Kentucky Derby winning horse victim of ‘cancel culture’ after drug test, Baffert says

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Hall of Fame trainer Bob Baffert was suspended indefinitely from racing at Churchill Downs after Kentucky Derby winner Medina Spirit tested positive for the anti-inflammatory steroid betamethasone, the Lexington Herald-Leader reported on Sunday.

Baffert, who announced that he plans to head up his own investigation into the allegations, went on Fox News Monday morning claiming that he and the horse are a victim of “cancel culture.”

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“With all the noise going out, we live in a different world now,” Baffert said to Fox News. His comments came after being asked his thoughts on if Medina Spirit will run in the Preakness Stakes at Pimlico Race Course in Baltimore on May 15.

“This America is different and it was like a ‘cancel culture’ kind of a thing. So they’re reviewing it.”

Cancel culture became a popular phrase during the 2020 elections, and is defined as the “practice or tendency of engaging in mass canceling as a way of expressing disapproval and exerting social pressure,” according to Merriam-Webster.

The Herald-Leader said that horses trained under Baffert have “failed at least 29 drug tests in his four-decade career. In addition to Medina Spirit, Baffert has won the Kentucky Derby with Silver Charm (1997), Real Quiet (1998), War Emblem (2002), American Pharoah (2015), Justify (2018) and Authentic (2020).”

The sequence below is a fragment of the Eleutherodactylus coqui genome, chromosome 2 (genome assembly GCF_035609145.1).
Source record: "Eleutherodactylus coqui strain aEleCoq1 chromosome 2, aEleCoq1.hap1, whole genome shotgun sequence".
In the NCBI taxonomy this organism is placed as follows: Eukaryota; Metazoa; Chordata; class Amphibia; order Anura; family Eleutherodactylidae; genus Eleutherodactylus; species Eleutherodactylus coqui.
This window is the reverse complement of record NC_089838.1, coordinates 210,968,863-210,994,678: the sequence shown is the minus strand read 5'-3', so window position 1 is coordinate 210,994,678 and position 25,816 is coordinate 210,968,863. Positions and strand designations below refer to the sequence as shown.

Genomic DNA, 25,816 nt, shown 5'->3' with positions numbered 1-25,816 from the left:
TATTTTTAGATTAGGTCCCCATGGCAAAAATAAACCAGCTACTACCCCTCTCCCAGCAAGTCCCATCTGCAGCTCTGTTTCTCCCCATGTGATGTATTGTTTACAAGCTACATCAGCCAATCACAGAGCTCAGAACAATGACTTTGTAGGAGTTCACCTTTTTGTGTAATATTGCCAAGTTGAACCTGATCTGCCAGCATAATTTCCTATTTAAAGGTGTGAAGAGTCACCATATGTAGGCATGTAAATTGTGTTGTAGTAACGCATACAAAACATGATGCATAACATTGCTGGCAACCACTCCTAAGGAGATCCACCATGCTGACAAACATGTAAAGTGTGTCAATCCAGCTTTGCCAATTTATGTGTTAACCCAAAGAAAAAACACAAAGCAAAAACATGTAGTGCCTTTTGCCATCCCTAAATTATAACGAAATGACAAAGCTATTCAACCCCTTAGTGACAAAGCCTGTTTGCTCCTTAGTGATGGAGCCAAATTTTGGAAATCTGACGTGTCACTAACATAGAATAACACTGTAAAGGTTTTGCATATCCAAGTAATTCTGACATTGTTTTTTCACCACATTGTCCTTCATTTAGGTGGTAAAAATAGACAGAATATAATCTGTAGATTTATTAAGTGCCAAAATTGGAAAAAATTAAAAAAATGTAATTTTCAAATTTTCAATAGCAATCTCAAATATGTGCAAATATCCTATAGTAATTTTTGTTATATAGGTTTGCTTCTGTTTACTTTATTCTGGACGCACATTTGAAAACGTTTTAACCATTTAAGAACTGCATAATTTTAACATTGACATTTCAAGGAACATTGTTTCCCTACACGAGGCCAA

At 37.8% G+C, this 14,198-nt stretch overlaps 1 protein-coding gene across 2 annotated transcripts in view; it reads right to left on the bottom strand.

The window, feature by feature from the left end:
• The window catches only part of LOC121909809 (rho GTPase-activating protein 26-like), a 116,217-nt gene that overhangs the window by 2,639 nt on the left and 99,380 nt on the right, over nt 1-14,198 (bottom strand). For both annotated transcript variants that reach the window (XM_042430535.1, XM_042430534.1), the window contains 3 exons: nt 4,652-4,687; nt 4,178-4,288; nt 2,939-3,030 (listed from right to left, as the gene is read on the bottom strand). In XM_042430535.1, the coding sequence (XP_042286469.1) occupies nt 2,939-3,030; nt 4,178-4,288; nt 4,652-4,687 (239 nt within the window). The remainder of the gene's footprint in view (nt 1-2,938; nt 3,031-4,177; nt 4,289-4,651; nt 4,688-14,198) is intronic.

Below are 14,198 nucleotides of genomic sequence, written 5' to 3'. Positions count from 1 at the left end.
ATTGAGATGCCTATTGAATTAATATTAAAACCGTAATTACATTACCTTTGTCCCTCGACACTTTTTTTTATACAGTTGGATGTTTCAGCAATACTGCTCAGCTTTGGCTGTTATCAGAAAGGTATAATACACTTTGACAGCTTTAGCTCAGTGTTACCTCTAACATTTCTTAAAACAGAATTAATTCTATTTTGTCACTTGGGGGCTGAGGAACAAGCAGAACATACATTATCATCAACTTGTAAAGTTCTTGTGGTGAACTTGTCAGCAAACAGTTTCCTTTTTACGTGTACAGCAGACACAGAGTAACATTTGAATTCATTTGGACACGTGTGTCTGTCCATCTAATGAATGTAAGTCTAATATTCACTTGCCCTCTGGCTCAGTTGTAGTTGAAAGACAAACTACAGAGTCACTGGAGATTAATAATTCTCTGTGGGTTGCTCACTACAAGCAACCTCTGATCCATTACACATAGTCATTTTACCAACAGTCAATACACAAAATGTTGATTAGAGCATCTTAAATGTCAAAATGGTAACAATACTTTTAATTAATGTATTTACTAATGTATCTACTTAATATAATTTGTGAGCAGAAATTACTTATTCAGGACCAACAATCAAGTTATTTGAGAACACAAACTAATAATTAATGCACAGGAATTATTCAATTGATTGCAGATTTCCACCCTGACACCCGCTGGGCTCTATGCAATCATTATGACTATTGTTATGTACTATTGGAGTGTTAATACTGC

During a news conference at Churchill Downs on Sunday, Baffert said that the Kentucky Racing Commission told his assistant trainer Jimmy Barnes that Medina Spirit tested positive for 21 picograms of the steroid post race.

“I don’t know what’s going on in racing right now, but there’s something not right,” Baffert said. “I don’t feel embarrassed, I feel like I was wronged. We’re going to do our own investigation. We’re going to be transparent with the racing commission like we’ve always been. […] This horse was never treated with this. He’s a great horse. He doesn’t deserve this.”

Medina Spirit’s second drug test, which is required by the Kentucky Horse Racing Commission to disqualify a horse, and the results can take days, or weeks, to come back, USA Today reports.

Baffert said he plans to run Medina Spirit in the upcoming Preakness.

Preakness officials announced that they will decide if Medina Spirit races in the second leg of the Triple Crown, the New York Times said.

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